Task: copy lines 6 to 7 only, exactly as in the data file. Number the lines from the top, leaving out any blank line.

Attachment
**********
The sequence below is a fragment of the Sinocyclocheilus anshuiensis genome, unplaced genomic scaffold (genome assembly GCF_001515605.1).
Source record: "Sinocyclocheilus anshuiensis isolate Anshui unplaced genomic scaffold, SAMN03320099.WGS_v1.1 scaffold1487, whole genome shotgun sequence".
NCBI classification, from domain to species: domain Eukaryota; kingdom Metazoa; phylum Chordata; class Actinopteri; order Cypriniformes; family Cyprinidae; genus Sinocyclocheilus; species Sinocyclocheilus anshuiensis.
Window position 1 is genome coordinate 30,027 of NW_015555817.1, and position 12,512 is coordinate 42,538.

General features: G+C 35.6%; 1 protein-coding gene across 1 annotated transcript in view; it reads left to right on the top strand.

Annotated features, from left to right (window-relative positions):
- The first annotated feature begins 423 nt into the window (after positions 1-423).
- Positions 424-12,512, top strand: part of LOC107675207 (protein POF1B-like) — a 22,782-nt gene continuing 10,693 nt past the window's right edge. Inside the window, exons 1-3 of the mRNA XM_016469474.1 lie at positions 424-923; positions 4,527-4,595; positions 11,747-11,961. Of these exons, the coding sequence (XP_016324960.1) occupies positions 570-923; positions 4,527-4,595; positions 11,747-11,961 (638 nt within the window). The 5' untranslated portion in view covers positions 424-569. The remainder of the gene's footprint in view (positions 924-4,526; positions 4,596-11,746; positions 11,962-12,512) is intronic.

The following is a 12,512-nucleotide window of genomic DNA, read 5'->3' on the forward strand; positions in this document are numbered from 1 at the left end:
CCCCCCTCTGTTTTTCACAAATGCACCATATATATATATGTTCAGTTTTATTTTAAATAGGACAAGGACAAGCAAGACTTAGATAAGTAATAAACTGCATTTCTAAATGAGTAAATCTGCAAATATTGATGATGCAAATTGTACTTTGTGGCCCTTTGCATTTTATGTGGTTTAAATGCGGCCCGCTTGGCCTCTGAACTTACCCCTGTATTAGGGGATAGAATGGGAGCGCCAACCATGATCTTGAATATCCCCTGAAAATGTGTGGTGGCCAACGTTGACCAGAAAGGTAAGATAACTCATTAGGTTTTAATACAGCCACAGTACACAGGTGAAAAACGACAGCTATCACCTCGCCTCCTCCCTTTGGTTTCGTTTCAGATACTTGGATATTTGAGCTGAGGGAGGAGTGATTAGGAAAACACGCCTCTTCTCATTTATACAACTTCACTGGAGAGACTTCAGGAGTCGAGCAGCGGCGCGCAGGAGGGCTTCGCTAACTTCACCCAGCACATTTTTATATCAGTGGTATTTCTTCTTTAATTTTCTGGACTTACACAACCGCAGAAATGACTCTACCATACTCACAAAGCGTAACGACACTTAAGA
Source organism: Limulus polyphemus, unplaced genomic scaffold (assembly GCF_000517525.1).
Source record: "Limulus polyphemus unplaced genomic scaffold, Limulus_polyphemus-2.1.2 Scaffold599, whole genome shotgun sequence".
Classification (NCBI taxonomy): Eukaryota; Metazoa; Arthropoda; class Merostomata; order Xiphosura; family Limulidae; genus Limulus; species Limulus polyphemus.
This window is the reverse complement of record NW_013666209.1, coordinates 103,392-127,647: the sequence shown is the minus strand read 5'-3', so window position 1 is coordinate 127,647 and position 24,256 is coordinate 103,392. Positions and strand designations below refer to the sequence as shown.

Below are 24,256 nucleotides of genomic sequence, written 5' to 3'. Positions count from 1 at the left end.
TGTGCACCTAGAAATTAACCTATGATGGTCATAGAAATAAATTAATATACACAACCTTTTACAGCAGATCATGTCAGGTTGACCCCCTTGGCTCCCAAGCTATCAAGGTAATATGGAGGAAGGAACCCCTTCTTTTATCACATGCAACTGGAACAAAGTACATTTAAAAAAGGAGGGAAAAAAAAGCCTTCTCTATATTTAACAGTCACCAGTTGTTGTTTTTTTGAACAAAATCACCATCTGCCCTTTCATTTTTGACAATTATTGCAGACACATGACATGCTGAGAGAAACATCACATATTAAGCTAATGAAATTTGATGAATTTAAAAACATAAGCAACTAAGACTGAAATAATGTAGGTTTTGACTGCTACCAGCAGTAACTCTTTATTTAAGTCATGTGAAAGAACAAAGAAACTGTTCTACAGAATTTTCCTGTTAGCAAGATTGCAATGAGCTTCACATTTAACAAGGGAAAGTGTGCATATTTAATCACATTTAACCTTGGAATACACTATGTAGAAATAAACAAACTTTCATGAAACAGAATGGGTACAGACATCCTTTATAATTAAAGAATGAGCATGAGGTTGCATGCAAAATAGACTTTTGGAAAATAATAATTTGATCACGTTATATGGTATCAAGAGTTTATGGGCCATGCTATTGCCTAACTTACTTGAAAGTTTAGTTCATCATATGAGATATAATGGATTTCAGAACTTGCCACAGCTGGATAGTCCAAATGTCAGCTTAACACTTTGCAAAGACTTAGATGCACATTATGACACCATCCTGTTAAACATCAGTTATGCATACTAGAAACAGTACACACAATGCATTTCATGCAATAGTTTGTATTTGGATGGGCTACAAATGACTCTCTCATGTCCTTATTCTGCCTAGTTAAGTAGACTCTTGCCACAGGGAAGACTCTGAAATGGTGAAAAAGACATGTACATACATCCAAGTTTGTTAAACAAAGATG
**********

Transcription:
Annotated features, from left to right (window-relative positions):
- The first annotated feature begins 423 nt into the window (after positions 1-423).